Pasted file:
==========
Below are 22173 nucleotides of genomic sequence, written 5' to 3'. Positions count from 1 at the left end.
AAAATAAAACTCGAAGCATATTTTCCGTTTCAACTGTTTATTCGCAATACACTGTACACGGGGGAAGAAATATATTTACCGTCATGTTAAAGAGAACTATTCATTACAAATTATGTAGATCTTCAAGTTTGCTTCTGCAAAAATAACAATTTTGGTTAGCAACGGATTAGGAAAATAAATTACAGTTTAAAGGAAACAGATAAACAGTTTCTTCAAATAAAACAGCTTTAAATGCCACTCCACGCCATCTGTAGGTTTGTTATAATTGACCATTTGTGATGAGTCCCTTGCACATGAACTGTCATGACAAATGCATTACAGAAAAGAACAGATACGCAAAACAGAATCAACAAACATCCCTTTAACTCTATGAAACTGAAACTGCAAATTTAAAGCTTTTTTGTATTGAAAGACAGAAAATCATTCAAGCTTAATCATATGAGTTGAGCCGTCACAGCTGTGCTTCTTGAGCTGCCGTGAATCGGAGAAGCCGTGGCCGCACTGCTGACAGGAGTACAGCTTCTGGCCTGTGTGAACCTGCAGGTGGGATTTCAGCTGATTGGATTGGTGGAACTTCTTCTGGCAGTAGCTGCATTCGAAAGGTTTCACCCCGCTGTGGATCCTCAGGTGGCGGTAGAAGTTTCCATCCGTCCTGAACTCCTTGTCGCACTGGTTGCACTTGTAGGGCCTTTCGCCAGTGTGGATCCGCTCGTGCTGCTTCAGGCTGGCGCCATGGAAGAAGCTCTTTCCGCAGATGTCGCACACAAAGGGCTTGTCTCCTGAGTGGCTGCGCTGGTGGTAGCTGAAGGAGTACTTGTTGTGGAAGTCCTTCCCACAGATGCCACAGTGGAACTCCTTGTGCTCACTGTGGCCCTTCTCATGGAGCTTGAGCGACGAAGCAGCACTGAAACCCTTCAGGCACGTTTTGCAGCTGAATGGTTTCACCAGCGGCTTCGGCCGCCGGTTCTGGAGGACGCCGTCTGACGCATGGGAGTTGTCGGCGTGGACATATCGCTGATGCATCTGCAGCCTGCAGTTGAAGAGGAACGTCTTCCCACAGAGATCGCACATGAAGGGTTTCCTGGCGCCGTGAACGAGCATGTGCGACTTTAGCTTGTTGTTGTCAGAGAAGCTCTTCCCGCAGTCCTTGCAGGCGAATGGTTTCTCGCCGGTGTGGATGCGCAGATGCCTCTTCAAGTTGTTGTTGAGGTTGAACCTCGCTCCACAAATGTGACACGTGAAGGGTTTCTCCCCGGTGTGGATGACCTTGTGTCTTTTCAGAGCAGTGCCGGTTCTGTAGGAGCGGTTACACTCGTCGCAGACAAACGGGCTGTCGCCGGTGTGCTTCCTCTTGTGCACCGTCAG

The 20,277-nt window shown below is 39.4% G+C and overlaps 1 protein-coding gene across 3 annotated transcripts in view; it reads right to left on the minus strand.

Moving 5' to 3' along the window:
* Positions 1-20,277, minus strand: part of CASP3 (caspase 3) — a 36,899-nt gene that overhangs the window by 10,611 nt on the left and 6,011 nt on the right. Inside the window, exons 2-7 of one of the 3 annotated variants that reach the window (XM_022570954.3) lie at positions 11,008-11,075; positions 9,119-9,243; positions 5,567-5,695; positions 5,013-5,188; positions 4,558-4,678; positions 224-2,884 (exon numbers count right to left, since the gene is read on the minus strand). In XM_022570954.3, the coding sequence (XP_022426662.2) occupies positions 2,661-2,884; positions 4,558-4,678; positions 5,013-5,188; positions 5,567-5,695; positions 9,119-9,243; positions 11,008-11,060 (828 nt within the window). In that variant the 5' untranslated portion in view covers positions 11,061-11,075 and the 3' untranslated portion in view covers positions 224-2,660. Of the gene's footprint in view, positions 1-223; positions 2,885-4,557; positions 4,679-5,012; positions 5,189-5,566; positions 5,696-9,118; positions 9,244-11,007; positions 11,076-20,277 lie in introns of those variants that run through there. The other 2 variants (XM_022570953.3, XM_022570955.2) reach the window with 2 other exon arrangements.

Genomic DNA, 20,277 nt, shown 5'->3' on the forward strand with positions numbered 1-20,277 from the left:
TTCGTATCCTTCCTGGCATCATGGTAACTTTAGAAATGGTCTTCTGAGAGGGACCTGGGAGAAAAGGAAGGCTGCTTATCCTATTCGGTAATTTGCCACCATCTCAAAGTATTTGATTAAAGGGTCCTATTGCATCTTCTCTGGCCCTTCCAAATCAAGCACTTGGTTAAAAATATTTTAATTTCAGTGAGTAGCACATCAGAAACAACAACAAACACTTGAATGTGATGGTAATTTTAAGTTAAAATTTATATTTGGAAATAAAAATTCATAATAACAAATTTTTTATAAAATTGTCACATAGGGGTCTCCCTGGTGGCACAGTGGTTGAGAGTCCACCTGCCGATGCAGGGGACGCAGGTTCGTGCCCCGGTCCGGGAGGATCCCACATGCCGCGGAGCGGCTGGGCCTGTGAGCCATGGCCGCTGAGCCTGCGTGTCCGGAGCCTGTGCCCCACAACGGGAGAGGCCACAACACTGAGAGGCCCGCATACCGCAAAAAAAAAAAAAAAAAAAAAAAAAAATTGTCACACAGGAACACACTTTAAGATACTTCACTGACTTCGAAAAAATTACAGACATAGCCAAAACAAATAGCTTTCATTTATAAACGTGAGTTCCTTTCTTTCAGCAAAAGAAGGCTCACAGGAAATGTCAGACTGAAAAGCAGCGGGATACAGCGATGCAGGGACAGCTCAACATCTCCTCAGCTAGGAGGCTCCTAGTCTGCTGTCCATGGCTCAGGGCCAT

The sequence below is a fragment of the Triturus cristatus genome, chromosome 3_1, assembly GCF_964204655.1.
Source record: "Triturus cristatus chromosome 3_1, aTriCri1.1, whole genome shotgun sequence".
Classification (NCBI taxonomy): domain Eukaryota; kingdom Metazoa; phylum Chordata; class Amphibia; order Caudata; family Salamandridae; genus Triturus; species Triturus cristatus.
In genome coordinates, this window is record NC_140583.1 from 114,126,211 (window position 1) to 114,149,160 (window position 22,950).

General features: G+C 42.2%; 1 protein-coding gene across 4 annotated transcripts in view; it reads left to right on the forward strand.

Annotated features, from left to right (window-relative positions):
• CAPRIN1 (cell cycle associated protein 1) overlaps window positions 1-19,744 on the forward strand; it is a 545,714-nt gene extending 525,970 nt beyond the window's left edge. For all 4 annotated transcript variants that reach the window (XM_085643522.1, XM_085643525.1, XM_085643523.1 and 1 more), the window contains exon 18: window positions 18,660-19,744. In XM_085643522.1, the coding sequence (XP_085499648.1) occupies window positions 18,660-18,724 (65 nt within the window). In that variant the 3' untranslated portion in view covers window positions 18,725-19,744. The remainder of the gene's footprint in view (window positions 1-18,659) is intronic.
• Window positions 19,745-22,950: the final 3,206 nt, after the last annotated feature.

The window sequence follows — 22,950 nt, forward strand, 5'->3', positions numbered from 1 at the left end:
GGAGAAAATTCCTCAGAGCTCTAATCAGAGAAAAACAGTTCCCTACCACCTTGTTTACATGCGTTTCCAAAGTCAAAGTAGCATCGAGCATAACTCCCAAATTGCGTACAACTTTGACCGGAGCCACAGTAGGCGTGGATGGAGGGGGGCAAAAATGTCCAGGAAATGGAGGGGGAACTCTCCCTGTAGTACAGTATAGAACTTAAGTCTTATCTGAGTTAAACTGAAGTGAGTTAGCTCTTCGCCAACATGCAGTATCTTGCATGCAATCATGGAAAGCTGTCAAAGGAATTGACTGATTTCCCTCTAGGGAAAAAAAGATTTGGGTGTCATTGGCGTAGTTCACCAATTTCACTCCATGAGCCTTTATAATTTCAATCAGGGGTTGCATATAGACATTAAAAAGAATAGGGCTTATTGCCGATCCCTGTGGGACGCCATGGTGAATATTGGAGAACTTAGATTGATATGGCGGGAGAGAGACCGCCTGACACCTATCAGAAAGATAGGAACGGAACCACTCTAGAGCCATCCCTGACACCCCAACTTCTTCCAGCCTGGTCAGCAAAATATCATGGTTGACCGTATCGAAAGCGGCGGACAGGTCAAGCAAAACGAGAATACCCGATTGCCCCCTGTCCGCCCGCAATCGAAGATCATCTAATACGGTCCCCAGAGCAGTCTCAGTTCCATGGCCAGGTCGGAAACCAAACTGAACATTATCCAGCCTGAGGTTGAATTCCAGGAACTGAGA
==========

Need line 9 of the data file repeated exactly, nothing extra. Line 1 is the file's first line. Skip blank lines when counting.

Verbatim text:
Source record: "Triturus cristatus chromosome 3_1, aTriCri1.1, whole genome shotgun sequence".